Aaron McGruder is a crazy person. Very intelligent, but crazy. He holds no punches when it comes to his commentary on the media, television, politics, or race. His vehicle is his comic strip, “The Boondocks.” After originally created for Fox as an animated show, the project fell through. Years later, president of Adult Swim Mike Lazzo found the pilot and immediately commissioned more episodes.
The show features brothers Huey (10) and Riley (8) Freeman, who are polar opposites (both voiced by Regina King). They live with their grandad Robert Freeman (John Witherspoon of Friday fame) in a white suburb after their parents died. Huey is heavily rooted in left wing ideals, which is often used for McGruder to express is views. Having been labelled a domestic terrorist, Huey is often shown condemning his brother and Grandad for their self destructive lifestyle from following African-American ideals. Riley is a follower of gansta rap, and is always looking for ways to get rich quick with as little work as possible and Grandad often joining in on his schemes. Honestly, the complexity of these characters and the situations they portray is incredibly well thought out, and something that can’t easily be summed up. I can’t even begin to explain Uncle Ruckus, and his unwavering love for the white man.
The first season was very much inspired by the comic strip. “Jesus Christ was black, Ronald Reagan was the devil, and the government is lying about 9/11.” Huey told this to a crowd of rich white people in the pilot episode. These lines were lifted directly from the comic, and this scene was used to promote the series for months. If that didn’t set the tone, I don’t know what would. From there the season had “The Trial of R. Kelly” (guess what that was about), “Return of the King” (what if MLK Jr. wasn’t killed, just in a coma and woke up), and my personal favorite, “The Itis” (featuring the Luther Vandross sandwich).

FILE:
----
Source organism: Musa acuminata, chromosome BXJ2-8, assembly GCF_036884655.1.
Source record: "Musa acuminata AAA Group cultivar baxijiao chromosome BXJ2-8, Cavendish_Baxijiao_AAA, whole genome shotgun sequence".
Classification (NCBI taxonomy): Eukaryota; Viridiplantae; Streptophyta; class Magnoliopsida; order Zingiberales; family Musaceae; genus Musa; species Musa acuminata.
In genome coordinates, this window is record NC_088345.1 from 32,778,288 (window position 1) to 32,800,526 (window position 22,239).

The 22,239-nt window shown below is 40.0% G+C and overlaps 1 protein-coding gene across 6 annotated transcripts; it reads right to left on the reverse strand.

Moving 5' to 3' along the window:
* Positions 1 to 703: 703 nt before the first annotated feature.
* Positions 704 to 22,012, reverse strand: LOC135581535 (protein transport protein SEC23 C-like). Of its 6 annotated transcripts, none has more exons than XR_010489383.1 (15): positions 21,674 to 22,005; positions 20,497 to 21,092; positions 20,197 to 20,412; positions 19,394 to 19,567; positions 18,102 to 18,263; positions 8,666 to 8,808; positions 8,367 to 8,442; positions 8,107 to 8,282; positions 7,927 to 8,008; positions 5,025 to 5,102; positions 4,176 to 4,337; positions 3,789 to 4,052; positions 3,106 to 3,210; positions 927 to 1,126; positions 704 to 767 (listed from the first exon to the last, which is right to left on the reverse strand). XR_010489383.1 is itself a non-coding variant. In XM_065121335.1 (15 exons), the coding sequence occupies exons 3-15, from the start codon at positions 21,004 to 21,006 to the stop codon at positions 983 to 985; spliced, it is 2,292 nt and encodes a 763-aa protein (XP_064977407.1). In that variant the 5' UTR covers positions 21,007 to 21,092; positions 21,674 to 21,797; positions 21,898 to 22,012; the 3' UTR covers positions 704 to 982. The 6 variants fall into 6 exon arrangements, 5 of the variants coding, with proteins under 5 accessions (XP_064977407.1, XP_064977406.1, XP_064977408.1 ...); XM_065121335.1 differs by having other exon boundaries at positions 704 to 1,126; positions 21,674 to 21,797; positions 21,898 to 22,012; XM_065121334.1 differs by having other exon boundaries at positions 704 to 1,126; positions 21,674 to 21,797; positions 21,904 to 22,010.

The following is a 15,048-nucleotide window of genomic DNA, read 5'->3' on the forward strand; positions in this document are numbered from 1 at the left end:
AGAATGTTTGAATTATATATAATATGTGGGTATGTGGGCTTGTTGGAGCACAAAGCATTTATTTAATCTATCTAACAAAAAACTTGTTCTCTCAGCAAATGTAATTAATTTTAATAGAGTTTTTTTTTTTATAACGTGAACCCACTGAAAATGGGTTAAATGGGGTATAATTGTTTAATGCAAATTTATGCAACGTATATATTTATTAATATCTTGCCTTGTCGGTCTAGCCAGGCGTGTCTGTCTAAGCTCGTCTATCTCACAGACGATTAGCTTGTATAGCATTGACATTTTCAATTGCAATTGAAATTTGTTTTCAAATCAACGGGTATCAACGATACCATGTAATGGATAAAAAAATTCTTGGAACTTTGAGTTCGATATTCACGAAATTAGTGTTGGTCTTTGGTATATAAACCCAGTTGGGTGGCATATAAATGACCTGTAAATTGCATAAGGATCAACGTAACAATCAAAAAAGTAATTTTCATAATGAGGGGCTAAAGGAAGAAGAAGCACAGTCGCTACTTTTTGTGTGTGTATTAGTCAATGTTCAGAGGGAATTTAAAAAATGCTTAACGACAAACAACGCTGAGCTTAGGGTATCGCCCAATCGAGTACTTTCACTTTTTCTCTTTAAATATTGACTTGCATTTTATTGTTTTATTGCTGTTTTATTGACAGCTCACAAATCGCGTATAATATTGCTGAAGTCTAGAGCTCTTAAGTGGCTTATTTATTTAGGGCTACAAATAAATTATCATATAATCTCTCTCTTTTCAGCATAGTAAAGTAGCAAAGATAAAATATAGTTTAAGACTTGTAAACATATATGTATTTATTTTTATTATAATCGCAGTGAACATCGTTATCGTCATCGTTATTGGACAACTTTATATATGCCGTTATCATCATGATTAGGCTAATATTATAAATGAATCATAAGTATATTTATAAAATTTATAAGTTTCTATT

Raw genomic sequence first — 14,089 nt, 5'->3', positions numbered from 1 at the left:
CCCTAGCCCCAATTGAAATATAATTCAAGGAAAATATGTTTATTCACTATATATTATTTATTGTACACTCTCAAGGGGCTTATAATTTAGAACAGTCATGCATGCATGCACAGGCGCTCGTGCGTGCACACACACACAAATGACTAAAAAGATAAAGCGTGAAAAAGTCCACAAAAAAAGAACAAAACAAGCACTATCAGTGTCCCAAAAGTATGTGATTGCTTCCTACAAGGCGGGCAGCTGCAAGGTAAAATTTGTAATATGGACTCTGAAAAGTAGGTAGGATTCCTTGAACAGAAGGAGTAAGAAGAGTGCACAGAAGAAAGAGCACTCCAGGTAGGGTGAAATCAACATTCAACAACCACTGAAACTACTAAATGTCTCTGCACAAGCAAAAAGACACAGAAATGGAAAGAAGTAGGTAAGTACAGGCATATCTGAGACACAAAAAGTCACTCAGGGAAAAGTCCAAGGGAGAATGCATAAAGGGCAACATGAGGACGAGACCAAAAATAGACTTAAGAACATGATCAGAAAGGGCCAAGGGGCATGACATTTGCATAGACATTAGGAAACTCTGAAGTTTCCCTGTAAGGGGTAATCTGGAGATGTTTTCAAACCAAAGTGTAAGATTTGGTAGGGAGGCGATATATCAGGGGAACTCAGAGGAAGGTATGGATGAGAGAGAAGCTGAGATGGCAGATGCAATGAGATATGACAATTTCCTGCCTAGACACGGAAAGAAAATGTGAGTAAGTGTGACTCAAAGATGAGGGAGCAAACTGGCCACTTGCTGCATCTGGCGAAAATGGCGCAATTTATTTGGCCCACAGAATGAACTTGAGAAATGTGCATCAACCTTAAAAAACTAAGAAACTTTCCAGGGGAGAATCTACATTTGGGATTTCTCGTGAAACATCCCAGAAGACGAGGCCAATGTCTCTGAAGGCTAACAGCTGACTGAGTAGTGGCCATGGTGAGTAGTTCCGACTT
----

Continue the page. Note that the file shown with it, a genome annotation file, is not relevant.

During the second season, the show took an interesting turn. While McGruder continued to point out the fallacies in pop culture, particularly gangsta rap and BET, I think he realized he had his own cartoon. Heavily influenced and inspired by anime, McGruder started to included more fight scenes and cartoonish situations. The animations improved leaps and bounds during the second season, mostly thanks to the work of legendary Japanese studio Madhouse (Ninja Scroll). The detail and choreography are difficult to miss. The hard hitting social commentary didn’t completely abate as the season included unaired episodes “The Hunger Strike” and “The Uncle Ruckus Reality Show.” These were pulled as Adult Swim feared legal action from BET.
The show continued in a more anime influenced direction with season 3, though easily the best episode is “Smokin’ With Cigarettes”, inspired by this news story. Every episode of this season made it to air, once, with “Pause” (heavily parodying Tyler Perry) and “The Story of Jimmy Rebel” being pulled from rotation.
A 20 episode fourth season is set to premier in
January April 2014. Who knows what angle the show will take, though I’m sure it’ll be a controversial one.
“I have re-vitiligo.”